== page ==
Wednesday, July 20, 2005

Trial Lawyers Lose Their Sacred Cow, Seek Greater Influence in Judicial Selection

Former Justice Warren McGraw, DEFEATED DEFEATED Justice Warren McGraw having his infamous Labor Day Meltdown (audio of speech & resulting political ads still available--makes the Dean Scream seem sedate)

Only after West Virginia's trial lawyers find themselves on the losing side of an election for a justice of the West Virginia Supreme Court of Appeals do they consider reforming our partisan election system. For years, they supported keeping competitive partisan elections for all judges in West Virginia because they said they "trusted the people" to elect the judges and staff the juries. Who in politics does not profess an eternal trust of the people? When We, the People, handed their patron-in-chief Warren McGraw his gold watch and early (or as most of us thought, long overdue) retirement last fall, they were stunned.

The trial lawyers long supported competitive partisan elections for judges because they believed they could get judges sensitive to political concerns whose interpretations of the law would be heavily influenced by a desire to protect their personal popularity. That's why most of us who did not share that judicial philosophy have wanted a change. We've still got too many circuit judges in this state who view their job as just another political post in which they must follow the will of the people rather than the rule of law. The will of the people must channel itself through the Legislature and the actions of the Legislature in writing the law. Popular or unpopular, judges have a duty to the Constitution to totally disregard public opinion and apply the law as it as written. That cannot be done when judges obtain office through competitive partisan elections in which, notwithstanding Don Blankenship's efforts in last year's state Supreme Court race, the bar is still the predominant financier of judicial races.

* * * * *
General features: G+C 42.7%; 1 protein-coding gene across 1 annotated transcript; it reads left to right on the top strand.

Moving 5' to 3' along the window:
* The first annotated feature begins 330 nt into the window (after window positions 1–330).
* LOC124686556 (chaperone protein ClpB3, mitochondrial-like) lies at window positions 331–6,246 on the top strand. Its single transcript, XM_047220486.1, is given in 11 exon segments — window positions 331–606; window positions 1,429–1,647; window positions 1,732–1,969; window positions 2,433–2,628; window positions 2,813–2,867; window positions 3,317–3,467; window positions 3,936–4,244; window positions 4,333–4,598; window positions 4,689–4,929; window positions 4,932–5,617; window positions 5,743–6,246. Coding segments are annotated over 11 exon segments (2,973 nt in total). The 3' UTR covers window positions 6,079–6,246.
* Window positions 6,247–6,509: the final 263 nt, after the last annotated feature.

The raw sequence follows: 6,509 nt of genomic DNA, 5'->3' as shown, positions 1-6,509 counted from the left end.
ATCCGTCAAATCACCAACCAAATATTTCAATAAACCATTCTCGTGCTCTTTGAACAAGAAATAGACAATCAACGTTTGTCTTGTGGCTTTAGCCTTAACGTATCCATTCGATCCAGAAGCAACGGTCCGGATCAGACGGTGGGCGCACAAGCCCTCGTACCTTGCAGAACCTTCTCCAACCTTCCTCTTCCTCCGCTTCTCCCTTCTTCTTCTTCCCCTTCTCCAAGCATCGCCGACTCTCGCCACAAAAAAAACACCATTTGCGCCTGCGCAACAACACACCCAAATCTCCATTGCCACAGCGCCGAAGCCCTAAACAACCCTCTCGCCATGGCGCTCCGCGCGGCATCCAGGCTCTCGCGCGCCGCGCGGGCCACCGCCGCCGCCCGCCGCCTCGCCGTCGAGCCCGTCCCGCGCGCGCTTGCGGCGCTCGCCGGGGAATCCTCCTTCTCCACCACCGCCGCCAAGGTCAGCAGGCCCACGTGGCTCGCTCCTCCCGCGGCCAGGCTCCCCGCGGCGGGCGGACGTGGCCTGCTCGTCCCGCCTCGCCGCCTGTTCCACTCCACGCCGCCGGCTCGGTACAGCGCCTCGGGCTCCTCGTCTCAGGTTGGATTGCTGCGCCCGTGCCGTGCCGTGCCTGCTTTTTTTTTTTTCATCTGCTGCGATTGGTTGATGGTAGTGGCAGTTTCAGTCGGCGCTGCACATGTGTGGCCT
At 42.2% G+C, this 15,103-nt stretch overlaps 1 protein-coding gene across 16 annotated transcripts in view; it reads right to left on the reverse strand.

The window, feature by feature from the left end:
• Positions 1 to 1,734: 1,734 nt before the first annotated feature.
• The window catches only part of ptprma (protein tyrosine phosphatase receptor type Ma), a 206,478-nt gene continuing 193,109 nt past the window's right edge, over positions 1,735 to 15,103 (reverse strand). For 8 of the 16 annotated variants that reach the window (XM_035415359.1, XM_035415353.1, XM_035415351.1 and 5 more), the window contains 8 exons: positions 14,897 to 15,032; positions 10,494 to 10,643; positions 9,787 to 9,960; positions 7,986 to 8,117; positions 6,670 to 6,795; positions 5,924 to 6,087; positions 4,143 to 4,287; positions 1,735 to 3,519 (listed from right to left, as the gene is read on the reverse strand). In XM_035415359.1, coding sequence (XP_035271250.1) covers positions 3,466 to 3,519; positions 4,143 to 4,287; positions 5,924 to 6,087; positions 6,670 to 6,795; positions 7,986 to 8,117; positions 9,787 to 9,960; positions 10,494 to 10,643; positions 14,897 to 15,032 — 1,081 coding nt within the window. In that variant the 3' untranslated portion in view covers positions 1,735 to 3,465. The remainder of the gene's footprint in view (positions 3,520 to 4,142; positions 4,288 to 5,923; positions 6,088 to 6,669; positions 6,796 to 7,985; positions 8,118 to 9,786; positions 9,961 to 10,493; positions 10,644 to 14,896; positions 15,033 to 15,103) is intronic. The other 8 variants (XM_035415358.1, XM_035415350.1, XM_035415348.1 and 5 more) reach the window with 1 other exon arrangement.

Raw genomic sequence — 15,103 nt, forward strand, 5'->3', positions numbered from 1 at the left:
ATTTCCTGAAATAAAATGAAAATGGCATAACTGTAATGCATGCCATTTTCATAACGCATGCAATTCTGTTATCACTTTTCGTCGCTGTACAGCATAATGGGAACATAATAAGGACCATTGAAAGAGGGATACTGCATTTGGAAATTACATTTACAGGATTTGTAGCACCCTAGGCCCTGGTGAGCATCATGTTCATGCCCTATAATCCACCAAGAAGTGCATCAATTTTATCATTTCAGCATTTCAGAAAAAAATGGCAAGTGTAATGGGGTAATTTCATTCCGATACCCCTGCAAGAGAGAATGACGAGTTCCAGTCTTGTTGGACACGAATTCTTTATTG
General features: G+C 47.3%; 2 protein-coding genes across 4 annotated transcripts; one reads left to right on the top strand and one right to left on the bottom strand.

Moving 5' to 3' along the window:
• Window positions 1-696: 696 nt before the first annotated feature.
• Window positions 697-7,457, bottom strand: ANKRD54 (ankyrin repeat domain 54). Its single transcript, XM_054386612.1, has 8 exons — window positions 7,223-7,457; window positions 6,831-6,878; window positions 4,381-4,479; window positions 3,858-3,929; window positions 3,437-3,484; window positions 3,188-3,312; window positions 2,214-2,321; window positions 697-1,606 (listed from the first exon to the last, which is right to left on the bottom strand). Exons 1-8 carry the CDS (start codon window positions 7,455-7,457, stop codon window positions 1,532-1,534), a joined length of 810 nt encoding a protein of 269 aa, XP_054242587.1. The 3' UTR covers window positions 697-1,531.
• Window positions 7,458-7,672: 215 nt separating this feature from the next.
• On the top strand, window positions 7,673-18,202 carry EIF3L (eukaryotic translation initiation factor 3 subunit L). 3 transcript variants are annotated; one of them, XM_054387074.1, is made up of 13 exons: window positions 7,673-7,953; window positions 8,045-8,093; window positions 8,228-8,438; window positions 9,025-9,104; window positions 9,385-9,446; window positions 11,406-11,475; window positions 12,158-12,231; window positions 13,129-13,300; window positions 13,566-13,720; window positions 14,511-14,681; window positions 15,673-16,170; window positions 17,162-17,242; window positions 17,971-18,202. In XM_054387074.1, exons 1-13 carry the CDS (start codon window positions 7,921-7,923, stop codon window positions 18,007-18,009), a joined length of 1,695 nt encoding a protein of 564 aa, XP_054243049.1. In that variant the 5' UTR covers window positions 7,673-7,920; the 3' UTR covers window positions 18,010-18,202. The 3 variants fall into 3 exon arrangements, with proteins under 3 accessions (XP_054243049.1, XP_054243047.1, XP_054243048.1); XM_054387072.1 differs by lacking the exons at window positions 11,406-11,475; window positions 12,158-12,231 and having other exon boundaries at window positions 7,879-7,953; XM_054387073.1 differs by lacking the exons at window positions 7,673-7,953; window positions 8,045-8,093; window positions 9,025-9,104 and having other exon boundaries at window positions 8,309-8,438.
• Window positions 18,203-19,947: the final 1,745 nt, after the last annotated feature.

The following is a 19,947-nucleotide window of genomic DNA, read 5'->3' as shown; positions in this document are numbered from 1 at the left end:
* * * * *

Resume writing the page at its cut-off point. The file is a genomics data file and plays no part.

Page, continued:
My reform plan is very simple. All judges would keep their current term of office of 12, 8, or 4 years, as applicable. The beginning of judges' terms of office would be moved from January 1 of the year following the statewide and presidential election to March 1. All judges would be nominated by the Governor and subject to confirmation by the state Senate. Justices of the Supreme Court of Appeals would hold office for 12 years as they do now, judges of the circuit courts and family courts for 8 years as they do now, and magistrates 4 years. A governor would not be bound by any requirement to renominate someone, nor prohibited from doing so, and would not be bound by any requirements other than to nominate someone who meets the constitutional eligibility requirements and who meets the approval of the state Senate.

The state constitution's 2 consecutive term limit for governors would ensure that the chances of a governor having the opportunity to consider renominating a jude other than a magistrate he nominated previously, are slim. Indeed, because of the cycle of judges' terms, had this system been in effect in the past, the only time a governor would have been able to appoint the same judgeships two consecutive terms would have been Arch Moore, for 2 justices of the state Supreme Court, for the 12-year terms that commenced in 1973 and 1985. No circuit or family court judges would have ever been subject to going before the same governor twice consecutively for nomination to the bench. To have the opportunity to nominate the circuit & family court judges or a majority of the state Supreme Court justices for two consecutive terms, a governor would have to be elected to four terms in a 20-year period, serving 2 terms, followed by the required term out of office, and 2 more terms.

I realize that the basic problem of changing judicial selection is deciding between the politics of the many and the politics of the few. While listening to Talkline, I heard one caller discuss New Jersey's judicial selection system, which involves nominations by the governor and confirmation by the state Senate, and its history of domination by political bosses. Unlike my proposal, New Jersey's system involves lifetime appointments like the federal system. I believe that placing the appointment of judges in the hands of the governor and state Senate, together with fixed terms of office rather than lifetime appointments, we will be more likely to get judges who respect the Constitution, the separation of powers, and the coequality and not the superiority of the judiciary over the executive & legislative branches of government.